September 1, 2021
Research Highlight

A Few Common Bacteria Account for the Majority of Carbon Use in Soil

Nutrient addition simplifies the soil community and consolidates soil carbon processing to several common bacterial genera, reducing functional diversity

illustration of soil bacteria using carbon containing nutrients

Bacterial "miners," shown in relief, work to process soil nutrients, some more efficiently than others. Bradyrhizobium, one of the three top nutrient processors identified in this new study, is shown consolidating its control of carbon (green C) from a glucose addition, processing the nutrients with industrial efficiency (in the form of a bucket wheel excavator).

(Illustration courtesy of Victor O. Leshyk | Center for Ecosystem Science and Society, Northern Arizona University)

The Science

Using a technique called quantitative stable isotope probing (qSIP), scientists can capture valuable demographic data about soil microbes: not just who is there, but who is using nutrients and growing. In a new qSIP study, a multi-institutional team found that just a few bacterial taxa in ecosystems across the planet are responsible for more than half of carbon cycling in soils. Despite the diversity of microbial taxa found in wild soils gathered from four different ecosystems, only three to six groups of bacteria common among these ecosystems were responsible for most of the carbon use that occurred.

The Impact

Soil contains twice as much carbon as all vegetation on earth, so predicting how carbon is stored in soil and released as CO2 is a critical calculation in understanding future climate dynamics. By decoupling taxonomic from functional diversity, and learning which bacterial actors in a community are responsible for important ecosystem functions like carbon cycling, scientists can focus future research on these influential bacterial groups.


A team of scientists from Northern Arizona University and Pacific Northwest National Laboratory collected soil from four ecosystems in Northern Arizona. In the laboratory, they wet the soil with water labeled with special isotopes of oxygen. Then they sequenced DNA found in soil samples to identify the bacteria present. They also noted which bacteria taxa incorporated the oxygen isotopes into their DNA, a signal that indicates growth. Finally, the team accounted for the abundance of each taxon and modeled how efficiently bacteria consume soil carbon. The model that included taxonomic specificity, genome size, and growth predicted the measured CO2 release much more accurately than models that looked only at how abundant each bacterial group was. It also showed that just a few genera produced most of the observed CO2.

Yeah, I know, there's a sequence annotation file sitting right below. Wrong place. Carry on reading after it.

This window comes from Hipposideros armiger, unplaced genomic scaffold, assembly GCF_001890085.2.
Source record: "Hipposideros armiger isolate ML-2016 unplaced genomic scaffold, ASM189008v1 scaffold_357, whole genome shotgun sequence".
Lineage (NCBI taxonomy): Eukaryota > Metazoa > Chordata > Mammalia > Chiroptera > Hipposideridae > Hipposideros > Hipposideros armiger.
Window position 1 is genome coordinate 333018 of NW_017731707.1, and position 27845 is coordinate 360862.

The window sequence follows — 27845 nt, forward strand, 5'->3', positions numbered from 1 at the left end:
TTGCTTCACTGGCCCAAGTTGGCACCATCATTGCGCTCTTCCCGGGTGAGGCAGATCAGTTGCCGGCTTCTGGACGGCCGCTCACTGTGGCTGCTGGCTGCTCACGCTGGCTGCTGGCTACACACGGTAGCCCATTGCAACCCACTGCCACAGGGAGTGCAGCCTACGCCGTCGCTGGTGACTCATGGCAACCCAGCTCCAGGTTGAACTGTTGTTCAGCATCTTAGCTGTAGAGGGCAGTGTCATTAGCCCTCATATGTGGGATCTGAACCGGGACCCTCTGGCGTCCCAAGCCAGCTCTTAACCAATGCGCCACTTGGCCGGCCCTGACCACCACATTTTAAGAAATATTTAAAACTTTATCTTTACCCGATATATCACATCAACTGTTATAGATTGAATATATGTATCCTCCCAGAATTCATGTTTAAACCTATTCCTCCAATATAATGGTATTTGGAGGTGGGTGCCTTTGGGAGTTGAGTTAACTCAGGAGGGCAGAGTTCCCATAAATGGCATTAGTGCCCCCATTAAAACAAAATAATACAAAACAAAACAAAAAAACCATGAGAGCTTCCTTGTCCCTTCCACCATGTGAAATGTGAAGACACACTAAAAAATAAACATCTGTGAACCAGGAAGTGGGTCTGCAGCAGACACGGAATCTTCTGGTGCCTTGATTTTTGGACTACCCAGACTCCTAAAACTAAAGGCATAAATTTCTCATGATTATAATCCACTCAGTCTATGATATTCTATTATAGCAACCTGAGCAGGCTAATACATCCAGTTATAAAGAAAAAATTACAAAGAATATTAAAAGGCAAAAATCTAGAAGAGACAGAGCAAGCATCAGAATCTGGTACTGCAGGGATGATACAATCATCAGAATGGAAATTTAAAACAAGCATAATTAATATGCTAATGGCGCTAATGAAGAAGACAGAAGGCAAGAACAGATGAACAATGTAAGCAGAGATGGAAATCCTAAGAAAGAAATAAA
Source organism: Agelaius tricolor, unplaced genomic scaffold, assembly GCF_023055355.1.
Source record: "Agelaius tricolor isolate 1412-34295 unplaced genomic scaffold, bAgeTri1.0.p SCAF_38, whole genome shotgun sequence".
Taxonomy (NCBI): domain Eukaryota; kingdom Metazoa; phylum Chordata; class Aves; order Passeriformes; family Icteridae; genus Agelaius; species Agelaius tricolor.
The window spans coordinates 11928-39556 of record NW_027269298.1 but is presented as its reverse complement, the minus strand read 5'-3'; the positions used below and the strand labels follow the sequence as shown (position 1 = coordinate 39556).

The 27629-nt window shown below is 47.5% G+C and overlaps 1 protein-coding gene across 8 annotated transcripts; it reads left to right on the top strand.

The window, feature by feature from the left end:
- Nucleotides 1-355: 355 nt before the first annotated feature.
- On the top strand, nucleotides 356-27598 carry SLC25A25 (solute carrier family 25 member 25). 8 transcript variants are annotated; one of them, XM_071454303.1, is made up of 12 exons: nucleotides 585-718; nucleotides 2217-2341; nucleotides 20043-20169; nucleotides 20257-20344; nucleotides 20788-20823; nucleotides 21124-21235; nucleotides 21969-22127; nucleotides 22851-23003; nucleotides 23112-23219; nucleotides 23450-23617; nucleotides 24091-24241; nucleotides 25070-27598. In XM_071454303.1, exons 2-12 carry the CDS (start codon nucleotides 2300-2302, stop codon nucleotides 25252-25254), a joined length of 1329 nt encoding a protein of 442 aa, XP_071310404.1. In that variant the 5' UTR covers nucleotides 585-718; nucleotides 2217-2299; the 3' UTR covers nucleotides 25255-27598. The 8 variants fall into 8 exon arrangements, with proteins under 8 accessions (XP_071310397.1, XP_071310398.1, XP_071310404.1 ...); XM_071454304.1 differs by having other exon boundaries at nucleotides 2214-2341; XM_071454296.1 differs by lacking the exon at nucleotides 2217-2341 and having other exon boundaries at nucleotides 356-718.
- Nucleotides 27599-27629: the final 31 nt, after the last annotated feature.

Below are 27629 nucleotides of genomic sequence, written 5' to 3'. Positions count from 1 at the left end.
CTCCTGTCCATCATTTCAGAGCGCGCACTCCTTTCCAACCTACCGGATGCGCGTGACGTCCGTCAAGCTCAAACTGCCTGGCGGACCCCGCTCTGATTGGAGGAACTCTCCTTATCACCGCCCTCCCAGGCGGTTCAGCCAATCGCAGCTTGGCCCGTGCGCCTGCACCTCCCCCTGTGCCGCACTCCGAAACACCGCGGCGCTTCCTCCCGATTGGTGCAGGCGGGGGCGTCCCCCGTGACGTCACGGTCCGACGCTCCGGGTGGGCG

Those bacteria—Bradyrhizobium, the Acidobacteria RB41, and Streptomyces—were better than their rarer counterparts at using both existing soil carbon and nutrients added to the soil. When carbon and nitrogen were added, these already dominant lineages of bacteria consolidated their control of nutrients, gobbling up more nutrients and growing faster relative to other taxa present. Although the scientists identified thousands of unique organisms, and hundreds of distinct genera, only six were needed to account for more than 50 percent of carbon use, and only three were responsible for more than half the carbon use in the nutrient-boosted soil. This research provides insights for managing soil fertility, and for better representing key bacterial processes in Earth system and climate models.


Bram Stone
Pacific Northwest National Laboratory

Bruce Hungate
Center for Ecosystem Science and Society, Northern Arizona University


This research was supported by the U.S. Department of Energy’s Biological Systems Science Division Program in Genomic Science and the National Science Foundation.

Published: September 1, 2021

B. Stone, et al., "Nutrients cause consolidation of soil carbon flux to small proportion of bacterial community." Nature Communications 12: 3381 (2021). DOI: 10.1038/s41467-021-23676-x